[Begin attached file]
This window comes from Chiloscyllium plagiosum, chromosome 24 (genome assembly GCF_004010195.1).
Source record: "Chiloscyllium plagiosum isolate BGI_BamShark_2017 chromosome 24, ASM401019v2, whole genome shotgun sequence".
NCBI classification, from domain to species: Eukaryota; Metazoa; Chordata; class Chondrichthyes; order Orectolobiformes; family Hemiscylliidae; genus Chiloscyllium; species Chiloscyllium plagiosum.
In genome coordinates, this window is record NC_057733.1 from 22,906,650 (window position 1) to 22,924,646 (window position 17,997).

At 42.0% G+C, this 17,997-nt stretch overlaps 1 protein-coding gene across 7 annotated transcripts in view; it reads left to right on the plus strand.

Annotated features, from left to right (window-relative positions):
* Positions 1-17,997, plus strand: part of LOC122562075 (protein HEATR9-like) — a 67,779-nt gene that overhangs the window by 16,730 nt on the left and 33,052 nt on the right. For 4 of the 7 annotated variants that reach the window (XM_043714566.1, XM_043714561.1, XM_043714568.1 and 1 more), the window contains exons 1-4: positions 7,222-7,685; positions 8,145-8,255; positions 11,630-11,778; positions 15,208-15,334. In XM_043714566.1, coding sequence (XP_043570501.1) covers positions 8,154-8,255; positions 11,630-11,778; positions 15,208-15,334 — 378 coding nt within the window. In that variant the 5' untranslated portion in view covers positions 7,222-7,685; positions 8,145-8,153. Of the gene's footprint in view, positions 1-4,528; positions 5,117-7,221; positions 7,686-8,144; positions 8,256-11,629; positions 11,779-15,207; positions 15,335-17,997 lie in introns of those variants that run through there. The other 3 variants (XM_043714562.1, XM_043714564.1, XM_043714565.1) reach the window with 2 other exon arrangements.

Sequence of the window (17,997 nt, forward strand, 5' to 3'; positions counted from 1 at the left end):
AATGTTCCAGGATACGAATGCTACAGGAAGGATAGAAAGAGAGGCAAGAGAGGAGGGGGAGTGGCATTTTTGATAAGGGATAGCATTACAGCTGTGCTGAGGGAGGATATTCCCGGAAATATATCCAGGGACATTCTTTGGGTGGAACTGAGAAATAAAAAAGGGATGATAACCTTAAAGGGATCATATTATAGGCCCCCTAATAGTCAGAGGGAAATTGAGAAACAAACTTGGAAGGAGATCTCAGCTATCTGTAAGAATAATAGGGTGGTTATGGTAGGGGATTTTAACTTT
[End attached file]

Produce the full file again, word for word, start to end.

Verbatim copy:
This window comes from Chiloscyllium plagiosum, chromosome 24 (genome assembly GCF_004010195.1).
Source record: "Chiloscyllium plagiosum isolate BGI_BamShark_2017 chromosome 24, ASM401019v2, whole genome shotgun sequence".
NCBI classification, from domain to species: Eukaryota; Metazoa; Chordata; class Chondrichthyes; order Orectolobiformes; family Hemiscylliidae; genus Chiloscyllium; species Chiloscyllium plagiosum.
In genome coordinates, this window is record NC_057733.1 from 22,906,650 (window position 1) to 22,924,646 (window position 17,997).

At 42.0% G+C, this 17,997-nt stretch overlaps 1 protein-coding gene across 7 annotated transcripts in view; it reads left to right on the plus strand.

Annotated features, from left to right (window-relative positions):
* Positions 1-17,997, plus strand: part of LOC122562075 (protein HEATR9-like) — a 67,779-nt gene that overhangs the window by 16,730 nt on the left and 33,052 nt on the right. For 4 of the 7 annotated variants that reach the window (XM_043714566.1, XM_043714561.1, XM_043714568.1 and 1 more), the window contains exons 1-4: positions 7,222-7,685; positions 8,145-8,255; positions 11,630-11,778; positions 15,208-15,334. In XM_043714566.1, coding sequence (XP_043570501.1) covers positions 8,154-8,255; positions 11,630-11,778; positions 15,208-15,334 — 378 coding nt within the window. In that variant the 5' untranslated portion in view covers positions 7,222-7,685; positions 8,145-8,153. Of the gene's footprint in view, positions 1-4,528; positions 5,117-7,221; positions 7,686-8,144; positions 8,256-11,629; positions 11,779-15,207; positions 15,335-17,997 lie in introns of those variants that run through there. The other 3 variants (XM_043714562.1, XM_043714564.1, XM_043714565.1) reach the window with 2 other exon arrangements.

Sequence of the window (17,997 nt, forward strand, 5' to 3'; positions counted from 1 at the left end):
AATGTTCCAGGATACGAATGCTACAGGAAGGATAGAAAGAGAGGCAAGAGAGGAGGGGGAGTGGCATTTTTGATAAGGGATAGCATTACAGCTGTGCTGAGGGAGGATATTCCCGGAAATATATCCAGGGACATTCTTTGGGTGGAACTGAGAAATAAAAAAGGGATGATAACCTTAAAGGGATCATATTATAGGCCCCCTAATAGTCAGAGGGAAATTGAGAAACAAACTTGGAAGGAGATCTCAGCTATCTGTAAGAATAATAGGGTGGTTATGGTAGGGGATTTTAACTTT